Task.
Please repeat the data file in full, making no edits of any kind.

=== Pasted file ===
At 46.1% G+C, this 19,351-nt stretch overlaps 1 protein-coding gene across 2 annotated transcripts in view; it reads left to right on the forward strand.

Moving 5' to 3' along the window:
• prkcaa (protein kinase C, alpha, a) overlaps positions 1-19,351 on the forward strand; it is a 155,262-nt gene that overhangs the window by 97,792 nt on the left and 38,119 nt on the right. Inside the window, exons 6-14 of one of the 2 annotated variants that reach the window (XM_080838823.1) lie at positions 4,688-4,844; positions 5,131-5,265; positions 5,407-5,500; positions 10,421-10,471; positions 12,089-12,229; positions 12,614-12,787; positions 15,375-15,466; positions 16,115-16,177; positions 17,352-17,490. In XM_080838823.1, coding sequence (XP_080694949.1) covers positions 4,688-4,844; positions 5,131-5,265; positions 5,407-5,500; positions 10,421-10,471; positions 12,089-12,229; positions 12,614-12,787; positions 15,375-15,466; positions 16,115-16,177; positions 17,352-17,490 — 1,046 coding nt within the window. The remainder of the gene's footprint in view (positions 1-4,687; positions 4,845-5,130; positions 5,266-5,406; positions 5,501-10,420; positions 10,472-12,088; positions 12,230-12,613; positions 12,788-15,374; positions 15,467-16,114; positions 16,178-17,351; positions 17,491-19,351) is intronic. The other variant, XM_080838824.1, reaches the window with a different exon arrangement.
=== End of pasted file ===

At 46.1% G+C, this 19,351-nt stretch overlaps 1 protein-coding gene across 2 annotated transcripts in view; it reads left to right on the forward strand.

Moving 5' to 3' along the window:
• prkcaa (protein kinase C, alpha, a) overlaps positions 1-19,351 on the forward strand; it is a 155,262-nt gene that overhangs the window by 97,792 nt on the left and 38,119 nt on the right. Inside the window, exons 6-14 of one of the 2 annotated variants that reach the window (XM_080838823.1) lie at positions 4,688-4,844; positions 5,131-5,265; positions 5,407-5,500; positions 10,421-10,471; positions 12,089-12,229; positions 12,614-12,787; positions 15,375-15,466; positions 16,115-16,177; positions 17,352-17,490. In XM_080838823.1, coding sequence (XP_080694949.1) covers positions 4,688-4,844; positions 5,131-5,265; positions 5,407-5,500; positions 10,421-10,471; positions 12,089-12,229; positions 12,614-12,787; positions 15,375-15,466; positions 16,115-16,177; positions 17,352-17,490 — 1,046 coding nt within the window. The remainder of the gene's footprint in view (positions 1-4,687; positions 4,845-5,130; positions 5,266-5,406; positions 5,501-10,420; positions 10,472-12,088; positions 12,230-12,613; positions 12,788-15,374; positions 15,467-16,114; positions 16,178-17,351; positions 17,491-19,351) is intronic. The other variant, XM_080838824.1, reaches the window with a different exon arrangement.